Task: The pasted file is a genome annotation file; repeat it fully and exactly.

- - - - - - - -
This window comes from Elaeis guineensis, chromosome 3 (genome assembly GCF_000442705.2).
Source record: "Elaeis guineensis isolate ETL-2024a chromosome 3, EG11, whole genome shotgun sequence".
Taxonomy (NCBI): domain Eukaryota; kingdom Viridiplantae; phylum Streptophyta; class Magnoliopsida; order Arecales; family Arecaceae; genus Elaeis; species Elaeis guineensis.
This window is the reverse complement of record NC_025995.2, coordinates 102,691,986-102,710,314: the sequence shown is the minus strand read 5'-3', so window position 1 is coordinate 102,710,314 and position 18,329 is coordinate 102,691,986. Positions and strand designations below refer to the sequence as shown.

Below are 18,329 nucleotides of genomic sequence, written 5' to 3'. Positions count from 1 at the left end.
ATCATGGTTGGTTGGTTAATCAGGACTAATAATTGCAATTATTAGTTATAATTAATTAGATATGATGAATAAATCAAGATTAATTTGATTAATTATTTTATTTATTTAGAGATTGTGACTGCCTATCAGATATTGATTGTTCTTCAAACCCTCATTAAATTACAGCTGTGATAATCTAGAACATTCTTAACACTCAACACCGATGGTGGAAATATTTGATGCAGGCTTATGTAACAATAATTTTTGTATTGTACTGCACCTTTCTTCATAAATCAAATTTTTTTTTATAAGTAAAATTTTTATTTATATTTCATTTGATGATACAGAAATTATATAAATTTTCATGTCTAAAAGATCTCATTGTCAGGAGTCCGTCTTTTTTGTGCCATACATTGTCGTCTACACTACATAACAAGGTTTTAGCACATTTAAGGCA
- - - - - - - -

This window comes from Elaeis guineensis, chromosome 3 (genome assembly GCF_000442705.2).
Source record: "Elaeis guineensis isolate ETL-2024a chromosome 3, EG11, whole genome shotgun sequence".
Taxonomy (NCBI): domain Eukaryota; kingdom Viridiplantae; phylum Streptophyta; class Magnoliopsida; order Arecales; family Arecaceae; genus Elaeis; species Elaeis guineensis.
This window is the reverse complement of record NC_025995.2, coordinates 102,691,986-102,710,314: the sequence shown is the minus strand read 5'-3', so window position 1 is coordinate 102,710,314 and position 18,329 is coordinate 102,691,986. Positions and strand designations below refer to the sequence as shown.

Below are 18,329 nucleotides of genomic sequence, written 5' to 3'. Positions count from 1 at the left end.
ATCATGGTTGGTTGGTTAATCAGGACTAATAATTGCAATTATTAGTTATAATTAATTAGATATGATGAATAAATCAAGATTAATTTGATTAATTATTTTATTTATTTAGAGATTGTGACTGCCTATCAGATATTGATTGTTCTTCAAACCCTCATTAAATTACAGCTGTGATAATCTAGAACATTCTTAACACTCAACACCGATGGTGGAAATATTTGATGCAGGCTTATGTAACAATAATTTTTGTATTGTACTGCACCTTTCTTCATAAATCAAATTTTTTTTTATAAGTAAAATTTTTATTTATATTTCATTTGATGATACAGAAATTATATAAATTTTCATGTCTAAAAGATCTCATTGTCAGGAGTCCGTCTTTTTTGTGCCATACATTGTCGTCTACACTACATAACAAGGTTTTAGCACATTTAAGGCA